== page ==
It’s fitting that the inspiration for the guys of Shadetree Racing and Choppers to reclaim the Guinness world record for the world’s longest motorcycle came after multiple beers.
In fact, the plan for the 101-foot-long motorcycle was sketched on the back of the cardboard from an empty 12-pack.
Rick Dozer and his friends knew they could build a big bike. They’d done it before. They first broke the world record on June 15, 2003, with a motorcycle measuring 29 feet, 3 inches. It was certified as a record with Guinness World Records.
But records can be fleeting, and motorcycles, apparently, can get really long.
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The current record holder is Bharat Sing Parmar who lives in India. Parmar set the record in 2015, when he built and rode an 86-foot, 3-inch bike.
In his official Guinness picture, Parmar wears a bright-yellow turban and a blue silk tunic. The Shadetree guys favor T-shirts, jeans and tattoos.
The beer-carton drawing might have seemed simple enough, but lead organizer Rod Moore said, “we are not the most organized group.”
But, somehow, over the course of 10 hot days in July, the guys managed to pull off what evolved into a nearly equal mix of party and production effort.
Every year for 20 years, about 200 of Dozer’s friends have brought tents, motorcycles and various party supplies to his farm in Sadieville for the World Party. To understand the level of commitment to that idea, you should know that World Party has an unofficial beer sponsor in Country Boy Brewing.
Moore, who goes by the nickname Mad Dog, is well known in the extreme cycle world. And the party has evolved from the guys and their girlfriends; it now includes more wives and children.
In preparation, Moore and Dozer, who live in Scott County, had to find and reassemble the 2003 winning bike. After it entered the Guinness record books, it was sold and displayed around the country for several years at car and motorcycle shows.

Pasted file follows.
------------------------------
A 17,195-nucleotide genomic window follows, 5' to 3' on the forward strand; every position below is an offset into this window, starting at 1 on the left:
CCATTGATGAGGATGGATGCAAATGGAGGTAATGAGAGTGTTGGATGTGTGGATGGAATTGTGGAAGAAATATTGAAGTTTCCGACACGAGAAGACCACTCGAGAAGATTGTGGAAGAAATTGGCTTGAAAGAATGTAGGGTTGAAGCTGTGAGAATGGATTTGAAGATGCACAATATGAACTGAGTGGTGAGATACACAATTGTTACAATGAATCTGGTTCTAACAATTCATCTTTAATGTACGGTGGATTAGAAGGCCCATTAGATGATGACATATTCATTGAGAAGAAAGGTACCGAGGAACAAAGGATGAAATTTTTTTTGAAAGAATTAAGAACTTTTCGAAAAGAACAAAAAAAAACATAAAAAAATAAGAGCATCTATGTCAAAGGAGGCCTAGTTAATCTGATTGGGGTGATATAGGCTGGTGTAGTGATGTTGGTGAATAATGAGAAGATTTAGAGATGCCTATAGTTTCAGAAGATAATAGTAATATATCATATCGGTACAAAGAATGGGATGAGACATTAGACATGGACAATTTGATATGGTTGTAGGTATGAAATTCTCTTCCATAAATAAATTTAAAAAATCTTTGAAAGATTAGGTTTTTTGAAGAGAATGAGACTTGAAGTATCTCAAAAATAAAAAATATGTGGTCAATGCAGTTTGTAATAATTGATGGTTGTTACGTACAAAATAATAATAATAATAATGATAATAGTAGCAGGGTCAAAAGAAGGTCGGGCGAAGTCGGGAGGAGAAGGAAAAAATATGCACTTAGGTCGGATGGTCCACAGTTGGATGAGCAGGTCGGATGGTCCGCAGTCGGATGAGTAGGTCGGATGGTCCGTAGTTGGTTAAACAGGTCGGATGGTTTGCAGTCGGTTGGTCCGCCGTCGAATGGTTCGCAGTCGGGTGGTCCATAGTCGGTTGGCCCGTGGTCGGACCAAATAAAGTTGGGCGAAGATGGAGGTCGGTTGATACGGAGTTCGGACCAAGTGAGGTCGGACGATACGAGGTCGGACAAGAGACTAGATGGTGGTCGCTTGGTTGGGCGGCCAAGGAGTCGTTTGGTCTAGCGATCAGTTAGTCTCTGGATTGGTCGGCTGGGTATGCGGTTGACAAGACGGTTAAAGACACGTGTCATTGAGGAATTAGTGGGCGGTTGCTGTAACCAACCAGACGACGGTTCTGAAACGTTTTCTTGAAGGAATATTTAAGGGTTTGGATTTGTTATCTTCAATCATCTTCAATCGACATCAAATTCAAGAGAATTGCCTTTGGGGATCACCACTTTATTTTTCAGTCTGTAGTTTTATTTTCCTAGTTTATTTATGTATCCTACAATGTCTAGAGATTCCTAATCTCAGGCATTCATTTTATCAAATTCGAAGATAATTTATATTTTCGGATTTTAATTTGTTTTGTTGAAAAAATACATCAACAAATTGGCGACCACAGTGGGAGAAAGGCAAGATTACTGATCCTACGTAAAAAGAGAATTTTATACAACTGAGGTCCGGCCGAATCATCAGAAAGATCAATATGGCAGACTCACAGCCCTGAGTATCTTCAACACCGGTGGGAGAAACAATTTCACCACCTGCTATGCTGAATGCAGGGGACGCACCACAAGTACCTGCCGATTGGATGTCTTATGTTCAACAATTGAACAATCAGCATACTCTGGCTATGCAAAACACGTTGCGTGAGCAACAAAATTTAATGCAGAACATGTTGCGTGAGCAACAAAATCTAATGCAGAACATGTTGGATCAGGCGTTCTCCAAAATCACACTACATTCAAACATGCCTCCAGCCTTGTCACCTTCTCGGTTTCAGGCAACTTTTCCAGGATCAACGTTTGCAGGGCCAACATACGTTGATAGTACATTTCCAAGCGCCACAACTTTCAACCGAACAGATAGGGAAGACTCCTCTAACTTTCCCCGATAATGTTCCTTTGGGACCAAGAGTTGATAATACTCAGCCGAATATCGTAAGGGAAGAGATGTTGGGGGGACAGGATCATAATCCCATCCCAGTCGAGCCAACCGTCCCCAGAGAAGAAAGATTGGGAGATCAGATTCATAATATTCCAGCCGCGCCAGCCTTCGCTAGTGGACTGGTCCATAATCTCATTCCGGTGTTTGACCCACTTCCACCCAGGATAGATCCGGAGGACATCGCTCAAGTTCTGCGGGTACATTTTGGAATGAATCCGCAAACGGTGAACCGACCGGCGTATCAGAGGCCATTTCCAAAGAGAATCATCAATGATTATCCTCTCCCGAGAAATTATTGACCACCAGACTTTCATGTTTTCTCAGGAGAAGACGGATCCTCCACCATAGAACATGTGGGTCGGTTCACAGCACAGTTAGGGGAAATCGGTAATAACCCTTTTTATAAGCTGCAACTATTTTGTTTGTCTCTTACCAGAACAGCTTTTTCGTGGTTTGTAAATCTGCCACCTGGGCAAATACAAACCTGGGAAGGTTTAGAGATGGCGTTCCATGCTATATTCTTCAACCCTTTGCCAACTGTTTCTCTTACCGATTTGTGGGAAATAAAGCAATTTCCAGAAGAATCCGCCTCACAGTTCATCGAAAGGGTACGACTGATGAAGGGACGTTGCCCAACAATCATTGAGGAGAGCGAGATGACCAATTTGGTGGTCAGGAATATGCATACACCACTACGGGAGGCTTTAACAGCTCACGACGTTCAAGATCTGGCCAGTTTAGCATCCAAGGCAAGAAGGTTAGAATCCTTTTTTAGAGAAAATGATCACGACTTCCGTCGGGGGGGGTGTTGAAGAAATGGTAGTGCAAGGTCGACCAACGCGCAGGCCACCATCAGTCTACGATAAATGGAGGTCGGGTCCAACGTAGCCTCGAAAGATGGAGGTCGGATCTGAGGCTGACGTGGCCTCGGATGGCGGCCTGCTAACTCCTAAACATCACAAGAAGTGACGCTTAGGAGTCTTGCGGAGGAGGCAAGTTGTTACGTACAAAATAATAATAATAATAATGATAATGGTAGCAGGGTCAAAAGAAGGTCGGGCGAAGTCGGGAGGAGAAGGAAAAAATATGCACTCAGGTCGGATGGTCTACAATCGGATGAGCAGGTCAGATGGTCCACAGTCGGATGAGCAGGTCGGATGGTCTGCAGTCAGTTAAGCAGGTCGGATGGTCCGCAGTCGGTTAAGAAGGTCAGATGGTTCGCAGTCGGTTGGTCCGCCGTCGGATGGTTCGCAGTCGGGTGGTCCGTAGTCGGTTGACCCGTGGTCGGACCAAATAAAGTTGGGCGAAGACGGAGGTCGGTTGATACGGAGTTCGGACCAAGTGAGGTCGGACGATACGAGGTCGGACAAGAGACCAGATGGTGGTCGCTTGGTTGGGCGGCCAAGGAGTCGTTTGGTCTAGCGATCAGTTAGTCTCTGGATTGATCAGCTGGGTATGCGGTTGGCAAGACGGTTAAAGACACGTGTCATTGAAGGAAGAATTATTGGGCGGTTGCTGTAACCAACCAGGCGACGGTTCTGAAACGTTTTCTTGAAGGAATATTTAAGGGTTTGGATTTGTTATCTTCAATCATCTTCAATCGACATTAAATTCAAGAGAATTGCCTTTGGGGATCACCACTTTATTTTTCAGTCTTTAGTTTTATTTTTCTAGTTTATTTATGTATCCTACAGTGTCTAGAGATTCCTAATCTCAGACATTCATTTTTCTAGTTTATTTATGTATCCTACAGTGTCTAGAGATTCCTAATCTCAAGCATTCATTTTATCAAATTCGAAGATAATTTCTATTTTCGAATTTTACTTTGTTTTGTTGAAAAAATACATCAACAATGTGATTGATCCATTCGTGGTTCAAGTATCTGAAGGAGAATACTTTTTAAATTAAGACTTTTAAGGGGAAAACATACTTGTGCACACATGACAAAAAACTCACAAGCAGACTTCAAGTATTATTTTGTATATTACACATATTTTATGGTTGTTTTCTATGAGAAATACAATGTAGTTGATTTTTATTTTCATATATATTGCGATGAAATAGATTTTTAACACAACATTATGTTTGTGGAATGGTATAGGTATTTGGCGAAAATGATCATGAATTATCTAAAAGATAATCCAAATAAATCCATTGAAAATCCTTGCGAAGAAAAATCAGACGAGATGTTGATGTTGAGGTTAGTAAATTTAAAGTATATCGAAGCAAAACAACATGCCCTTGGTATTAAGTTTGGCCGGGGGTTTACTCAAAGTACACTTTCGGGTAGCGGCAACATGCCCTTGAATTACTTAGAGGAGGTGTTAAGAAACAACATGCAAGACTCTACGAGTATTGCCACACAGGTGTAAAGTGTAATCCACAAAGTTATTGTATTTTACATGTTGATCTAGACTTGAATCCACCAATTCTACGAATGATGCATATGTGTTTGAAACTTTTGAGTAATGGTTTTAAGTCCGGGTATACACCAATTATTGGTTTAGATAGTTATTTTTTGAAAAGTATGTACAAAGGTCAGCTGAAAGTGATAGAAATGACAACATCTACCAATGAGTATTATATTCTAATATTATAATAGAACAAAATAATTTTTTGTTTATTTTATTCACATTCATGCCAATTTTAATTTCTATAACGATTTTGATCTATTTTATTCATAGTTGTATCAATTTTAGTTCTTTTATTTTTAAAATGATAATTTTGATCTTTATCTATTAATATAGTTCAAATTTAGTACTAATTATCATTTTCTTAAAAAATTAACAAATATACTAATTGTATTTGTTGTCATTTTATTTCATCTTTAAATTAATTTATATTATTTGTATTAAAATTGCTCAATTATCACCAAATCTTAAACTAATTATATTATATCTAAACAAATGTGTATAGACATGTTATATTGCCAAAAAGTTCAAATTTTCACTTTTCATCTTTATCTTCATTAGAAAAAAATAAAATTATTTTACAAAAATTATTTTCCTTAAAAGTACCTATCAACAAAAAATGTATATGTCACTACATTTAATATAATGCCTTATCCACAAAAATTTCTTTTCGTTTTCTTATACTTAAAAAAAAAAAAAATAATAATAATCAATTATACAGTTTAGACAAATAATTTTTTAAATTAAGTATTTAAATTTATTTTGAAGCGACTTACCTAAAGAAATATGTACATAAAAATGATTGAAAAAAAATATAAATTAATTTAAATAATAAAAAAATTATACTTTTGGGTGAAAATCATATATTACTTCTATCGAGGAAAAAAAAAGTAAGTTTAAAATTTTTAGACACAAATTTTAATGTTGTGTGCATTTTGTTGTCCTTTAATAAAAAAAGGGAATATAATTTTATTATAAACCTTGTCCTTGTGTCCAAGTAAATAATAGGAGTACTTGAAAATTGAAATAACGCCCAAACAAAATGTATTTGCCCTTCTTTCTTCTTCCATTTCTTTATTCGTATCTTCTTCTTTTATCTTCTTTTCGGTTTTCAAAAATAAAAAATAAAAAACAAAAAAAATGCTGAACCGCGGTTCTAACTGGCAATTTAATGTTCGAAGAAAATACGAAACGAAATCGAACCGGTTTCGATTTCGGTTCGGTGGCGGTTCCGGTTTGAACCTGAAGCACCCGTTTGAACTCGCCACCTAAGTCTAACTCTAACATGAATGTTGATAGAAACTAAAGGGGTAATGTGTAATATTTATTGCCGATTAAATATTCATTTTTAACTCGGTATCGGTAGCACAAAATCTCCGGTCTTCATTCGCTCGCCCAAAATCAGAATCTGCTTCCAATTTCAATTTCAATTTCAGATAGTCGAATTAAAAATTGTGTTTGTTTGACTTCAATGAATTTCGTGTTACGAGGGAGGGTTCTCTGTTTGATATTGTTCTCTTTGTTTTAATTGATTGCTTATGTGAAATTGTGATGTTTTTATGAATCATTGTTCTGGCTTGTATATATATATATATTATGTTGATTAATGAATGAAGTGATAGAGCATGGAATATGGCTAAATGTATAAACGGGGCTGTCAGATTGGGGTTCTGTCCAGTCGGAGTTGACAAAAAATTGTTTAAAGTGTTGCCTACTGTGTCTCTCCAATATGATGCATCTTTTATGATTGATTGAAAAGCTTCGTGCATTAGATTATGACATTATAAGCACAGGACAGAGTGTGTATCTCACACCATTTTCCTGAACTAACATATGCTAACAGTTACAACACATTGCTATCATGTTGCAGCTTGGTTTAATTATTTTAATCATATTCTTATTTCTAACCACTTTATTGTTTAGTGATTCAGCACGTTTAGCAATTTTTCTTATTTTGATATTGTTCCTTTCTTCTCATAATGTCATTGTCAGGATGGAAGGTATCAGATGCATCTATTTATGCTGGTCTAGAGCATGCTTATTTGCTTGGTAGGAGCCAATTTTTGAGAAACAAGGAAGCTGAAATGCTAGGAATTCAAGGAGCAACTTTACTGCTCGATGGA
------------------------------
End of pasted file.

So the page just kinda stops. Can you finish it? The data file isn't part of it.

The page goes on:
Once the party started, it was all-hands-on construction. After securing and re-mantling the basic structure, putting together the bike required hundreds of hours of labor. Figuring out how to create the mammoth steel horse from the rudimentary drawing was just the beginning. There were hours and hours of welding and, ultimately, getting the beast on a paved surface. The Guinness folks require that the world’s longest motorcycle be roadworthy.
For the potentially record-breaking ride, a pack of beefy men stretched down the expanse of metal between beginning and end and jogged beside the bike, holding it steady like a worried parent does on a kid’s first day without training wheels.
It was all captured on video as the long line of metal waved and the bike moved forward, only to crash to one side under its own weight. There were some safety challenges. A regular bike might weigh 800 to 900 pounds. The potential record-breaker was 1,300 pounds.
The team isn’t sure whether the chopper stayed upright long enough to qualify for the record. The video was submitted to the Guinness people, who will get back to them at some point either way.
Tony Higdon, a Lexington sculptor and motorcycle enthusiast, described the motorcycle as kind of like a public art project.
“It’s less about the finished project and more about the friendship and they fun we had,” Higdon said.
Coming together several weeks after the run to retell the tale over, yep, beer at Lexington’s Break Room, that seemed true. Building and riding that crazy bike was just one more, maybe slightly fuzzy, memory of the recent World Party, which is perhaps still going.
“There is still one tent out there,” Dozer said. “I’m not sure who they are or when they are going to leave.”